How Luke Watson transformed his grandfather’s home into a modern masterpiece

Photo: Crescent House. Image credit: Christopher Frederick Jones.

Luke Watson of Brisbane practice Deicke Richards took his grandfather’s two-bedroom weatherboard and created an award-winning family home where brick is the star performer.

Redesigning a home with sentimental attachments can be challenging, but for Queensland architect Luke Watson, who recently transformed his grandfather’s pre-war cottage into an open, light-filled home for his own family, the associated memories were an inspiration.

“We regularly visited my grandparents,” Watson explains, “so I think by inhabiting that house over time and understanding how we, as a family, would have gatherings in the house actually informed a lot of the design decisions.”

In order to create a family home with modern aesthetics and requirements, Watson, of Brisbane practice Deicke Richards, first had to contend with the modest scale of the original utilitarian construction. In particular, the separate living space, dark bedrooms and traditional Queensland “sleep-out” – all with small windows that didn’t take advantage of the light or view.

The new layout allows for open-plan living, has a more logical interior flow and a greater sense of space. Watson’s design also integrated a larger outdoor living area, connecting the house with the garden in a practical and usable way.

Photo: Traditional building materials were used such as brick and timber. Image credit: Christopher Frederick Jones.

“The work that we did was really about re-orientating the house to address climatic conditions and create a greater connection to the outdoor space. We did raise the house a little but only to give it more street presence,” he says.

In terms of materials, Watson wanted to reflect not only the history of the property but also the neighbourhood. So he chose to focus on traditional materials such as timber and tiles (including terracotta roof tiles), adding bricks by Brickworks to give colour, texture and longevity.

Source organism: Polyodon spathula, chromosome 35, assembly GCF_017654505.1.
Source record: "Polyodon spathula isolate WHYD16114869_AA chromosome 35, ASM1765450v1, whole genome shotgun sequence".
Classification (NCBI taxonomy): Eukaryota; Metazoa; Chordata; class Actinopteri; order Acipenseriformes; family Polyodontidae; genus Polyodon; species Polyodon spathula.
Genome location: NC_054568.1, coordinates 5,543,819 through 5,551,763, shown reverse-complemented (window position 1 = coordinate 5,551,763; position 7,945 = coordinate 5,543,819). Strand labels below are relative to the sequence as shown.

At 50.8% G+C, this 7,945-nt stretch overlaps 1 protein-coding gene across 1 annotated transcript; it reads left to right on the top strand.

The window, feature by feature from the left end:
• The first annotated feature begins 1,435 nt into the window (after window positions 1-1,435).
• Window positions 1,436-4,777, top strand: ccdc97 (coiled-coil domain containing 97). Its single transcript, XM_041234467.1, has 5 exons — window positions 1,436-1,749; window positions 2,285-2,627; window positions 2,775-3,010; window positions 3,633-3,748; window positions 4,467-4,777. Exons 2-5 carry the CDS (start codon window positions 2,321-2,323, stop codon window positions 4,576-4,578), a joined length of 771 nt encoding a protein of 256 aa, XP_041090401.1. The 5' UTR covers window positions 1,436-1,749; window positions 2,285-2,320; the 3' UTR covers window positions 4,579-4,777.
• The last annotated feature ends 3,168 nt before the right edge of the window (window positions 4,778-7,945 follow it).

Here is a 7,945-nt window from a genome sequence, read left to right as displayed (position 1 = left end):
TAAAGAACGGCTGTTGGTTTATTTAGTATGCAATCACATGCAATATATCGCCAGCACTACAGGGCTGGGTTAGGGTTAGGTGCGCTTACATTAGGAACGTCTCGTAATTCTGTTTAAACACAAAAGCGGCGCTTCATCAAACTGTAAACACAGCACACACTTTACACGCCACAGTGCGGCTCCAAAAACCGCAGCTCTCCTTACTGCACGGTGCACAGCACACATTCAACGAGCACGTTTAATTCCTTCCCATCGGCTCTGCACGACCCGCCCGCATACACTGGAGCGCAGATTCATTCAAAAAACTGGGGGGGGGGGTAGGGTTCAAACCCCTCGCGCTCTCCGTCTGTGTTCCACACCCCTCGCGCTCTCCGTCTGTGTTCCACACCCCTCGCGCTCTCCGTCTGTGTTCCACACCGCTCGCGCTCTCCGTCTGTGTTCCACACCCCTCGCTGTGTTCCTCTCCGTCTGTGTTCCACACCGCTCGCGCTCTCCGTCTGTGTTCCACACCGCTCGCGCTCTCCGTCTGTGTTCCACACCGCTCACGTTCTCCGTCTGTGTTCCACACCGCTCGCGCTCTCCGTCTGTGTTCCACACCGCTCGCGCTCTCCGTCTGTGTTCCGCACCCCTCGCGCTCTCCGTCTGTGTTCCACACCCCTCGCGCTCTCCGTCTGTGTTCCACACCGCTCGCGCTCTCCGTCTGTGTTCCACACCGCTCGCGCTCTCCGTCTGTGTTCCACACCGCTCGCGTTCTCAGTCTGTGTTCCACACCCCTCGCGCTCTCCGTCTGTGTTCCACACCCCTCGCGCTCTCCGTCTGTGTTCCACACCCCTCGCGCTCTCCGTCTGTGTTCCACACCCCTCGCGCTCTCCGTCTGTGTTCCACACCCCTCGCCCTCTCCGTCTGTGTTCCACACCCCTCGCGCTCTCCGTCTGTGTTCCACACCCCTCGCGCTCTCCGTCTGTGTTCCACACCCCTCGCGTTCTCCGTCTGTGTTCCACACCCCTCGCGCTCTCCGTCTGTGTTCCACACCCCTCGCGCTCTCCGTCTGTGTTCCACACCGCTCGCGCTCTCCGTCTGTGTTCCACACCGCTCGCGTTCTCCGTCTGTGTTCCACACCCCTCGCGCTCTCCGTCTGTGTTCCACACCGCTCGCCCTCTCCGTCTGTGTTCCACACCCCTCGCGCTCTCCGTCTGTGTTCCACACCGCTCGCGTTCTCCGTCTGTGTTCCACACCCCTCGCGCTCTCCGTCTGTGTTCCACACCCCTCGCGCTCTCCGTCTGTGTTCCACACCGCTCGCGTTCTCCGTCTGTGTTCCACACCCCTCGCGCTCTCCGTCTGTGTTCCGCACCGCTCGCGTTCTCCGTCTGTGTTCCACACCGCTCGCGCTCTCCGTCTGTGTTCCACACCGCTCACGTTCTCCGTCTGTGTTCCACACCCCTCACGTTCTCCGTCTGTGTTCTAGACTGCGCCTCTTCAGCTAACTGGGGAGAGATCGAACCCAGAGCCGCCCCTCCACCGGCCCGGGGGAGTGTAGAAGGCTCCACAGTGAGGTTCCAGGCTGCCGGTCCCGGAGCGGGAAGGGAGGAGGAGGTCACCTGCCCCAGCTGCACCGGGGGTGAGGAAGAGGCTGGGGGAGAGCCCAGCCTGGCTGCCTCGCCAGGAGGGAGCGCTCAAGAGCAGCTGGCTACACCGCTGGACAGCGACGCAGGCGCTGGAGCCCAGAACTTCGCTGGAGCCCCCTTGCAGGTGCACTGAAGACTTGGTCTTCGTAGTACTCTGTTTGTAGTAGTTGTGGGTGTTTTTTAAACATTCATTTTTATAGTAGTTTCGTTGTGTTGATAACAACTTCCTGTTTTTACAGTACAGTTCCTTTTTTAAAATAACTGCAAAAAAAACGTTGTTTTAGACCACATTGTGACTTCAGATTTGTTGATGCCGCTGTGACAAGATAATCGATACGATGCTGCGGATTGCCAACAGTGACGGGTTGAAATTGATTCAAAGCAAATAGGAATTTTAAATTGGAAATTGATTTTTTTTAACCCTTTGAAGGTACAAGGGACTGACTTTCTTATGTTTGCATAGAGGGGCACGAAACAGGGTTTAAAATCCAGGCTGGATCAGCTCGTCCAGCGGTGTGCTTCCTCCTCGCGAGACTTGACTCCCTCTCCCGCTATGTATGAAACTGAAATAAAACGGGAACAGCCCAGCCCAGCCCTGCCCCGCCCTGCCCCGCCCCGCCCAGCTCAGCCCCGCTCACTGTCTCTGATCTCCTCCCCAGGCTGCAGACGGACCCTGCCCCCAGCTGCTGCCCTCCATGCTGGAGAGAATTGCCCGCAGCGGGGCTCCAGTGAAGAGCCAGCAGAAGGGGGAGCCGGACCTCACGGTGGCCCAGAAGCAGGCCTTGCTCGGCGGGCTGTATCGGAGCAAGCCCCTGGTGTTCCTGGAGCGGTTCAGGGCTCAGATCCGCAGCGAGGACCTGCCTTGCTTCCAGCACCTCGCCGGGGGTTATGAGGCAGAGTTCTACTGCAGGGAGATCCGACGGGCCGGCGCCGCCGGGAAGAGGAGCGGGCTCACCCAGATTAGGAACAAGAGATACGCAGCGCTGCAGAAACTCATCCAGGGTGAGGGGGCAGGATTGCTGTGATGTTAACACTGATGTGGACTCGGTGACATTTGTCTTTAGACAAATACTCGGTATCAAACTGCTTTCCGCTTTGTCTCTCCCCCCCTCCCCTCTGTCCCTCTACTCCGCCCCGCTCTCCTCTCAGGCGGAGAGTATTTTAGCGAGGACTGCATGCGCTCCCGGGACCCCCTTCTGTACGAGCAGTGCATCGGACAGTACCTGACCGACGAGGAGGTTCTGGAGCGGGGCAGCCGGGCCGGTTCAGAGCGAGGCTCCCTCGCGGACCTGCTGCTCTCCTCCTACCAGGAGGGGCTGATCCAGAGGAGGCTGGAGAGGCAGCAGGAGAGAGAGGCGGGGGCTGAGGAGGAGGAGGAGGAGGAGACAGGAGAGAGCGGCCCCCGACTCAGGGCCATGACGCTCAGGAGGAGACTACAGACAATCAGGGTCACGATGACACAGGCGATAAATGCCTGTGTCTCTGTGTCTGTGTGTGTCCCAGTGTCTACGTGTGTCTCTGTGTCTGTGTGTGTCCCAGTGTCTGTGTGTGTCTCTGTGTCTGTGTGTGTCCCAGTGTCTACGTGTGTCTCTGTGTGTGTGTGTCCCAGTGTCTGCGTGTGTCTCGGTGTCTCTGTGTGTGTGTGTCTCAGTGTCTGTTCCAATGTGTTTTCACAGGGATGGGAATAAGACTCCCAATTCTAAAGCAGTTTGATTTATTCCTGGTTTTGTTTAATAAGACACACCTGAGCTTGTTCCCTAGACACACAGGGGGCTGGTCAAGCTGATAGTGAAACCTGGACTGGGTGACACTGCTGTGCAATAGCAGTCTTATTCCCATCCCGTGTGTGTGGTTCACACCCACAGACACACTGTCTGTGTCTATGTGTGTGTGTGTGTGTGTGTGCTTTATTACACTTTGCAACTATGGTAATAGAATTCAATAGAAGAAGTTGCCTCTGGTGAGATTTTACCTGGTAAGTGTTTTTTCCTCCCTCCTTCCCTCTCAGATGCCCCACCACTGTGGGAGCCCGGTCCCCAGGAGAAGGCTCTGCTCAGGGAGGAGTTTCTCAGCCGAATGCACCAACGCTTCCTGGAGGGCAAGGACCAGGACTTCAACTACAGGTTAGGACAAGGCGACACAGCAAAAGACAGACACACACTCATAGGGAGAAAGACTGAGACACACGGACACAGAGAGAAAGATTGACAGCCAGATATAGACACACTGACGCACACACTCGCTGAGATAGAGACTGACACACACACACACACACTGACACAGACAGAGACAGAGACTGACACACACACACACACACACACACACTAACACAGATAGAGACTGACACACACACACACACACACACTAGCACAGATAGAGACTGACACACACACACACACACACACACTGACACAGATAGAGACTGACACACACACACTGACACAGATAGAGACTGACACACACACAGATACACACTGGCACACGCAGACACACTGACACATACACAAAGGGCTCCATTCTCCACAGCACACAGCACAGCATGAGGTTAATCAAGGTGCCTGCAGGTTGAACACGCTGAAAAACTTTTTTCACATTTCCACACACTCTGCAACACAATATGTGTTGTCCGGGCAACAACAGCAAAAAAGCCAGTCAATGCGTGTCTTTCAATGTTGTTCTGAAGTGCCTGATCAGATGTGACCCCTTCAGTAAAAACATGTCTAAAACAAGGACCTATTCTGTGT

Photo: Open plan living. Image credit: Christopher Frederick Jones.

“Brick is an enduring, robust and tactile product that can be used in a number of ways,” he says. “We used brick on this project as a way to ‘touch’ the earth and ‘ground’ the house within the landscape.”

Throughout the light-filled home, brick has been used to construct walls, create paths, form columns and line floors, and the result is a sense of continuity from street level through to the large outdoor area at the rear, where it’s mixed with timber.

Photo: Brick is used to create pathways. Image credit: Reece Rose Gates.

It’s a material that Watson recommends for high-traffic homes due to its versatility and durability. “Brick is certainly very low maintenance and robust,” he laughs. “Kids spill things on it, adults spill things on it, kids play on it – yet it’s very enduring. Internally, it just needs a quick vacuum or a light mop, and externally it wears as it is, which I love, as it becomes part of the landscape with a patina of time.”

That is one of the reasons Watson avoids covering up or painting bricks on any of his projects. “Bricks have a really beautiful texture and colour to them and although I understand sometimes there’s a reason to paint them, I think the natural beauty of the clay and the colour of natural brick can add another element to your home. I worked very closely with the brick masons on this project to deliver really detailed brickwork.”

So what would Watson’s grandfather think of his reinvented home?
“Well, he had a view on a lot of things! He’d probably think it was ‘bloody wonderful’. I do think he would be proud, because it’s certainly something that they probably couldn’t have ever imagined when they built the house back in 1939.”

Want to see more? Watch Luke Watson talk to Tim Ross about his award-winning home:

The bricks featured in this project are Capitol Red and Hereford Bronze from our Bowral Bricks range. Learn more here.

Article by brickworksbp

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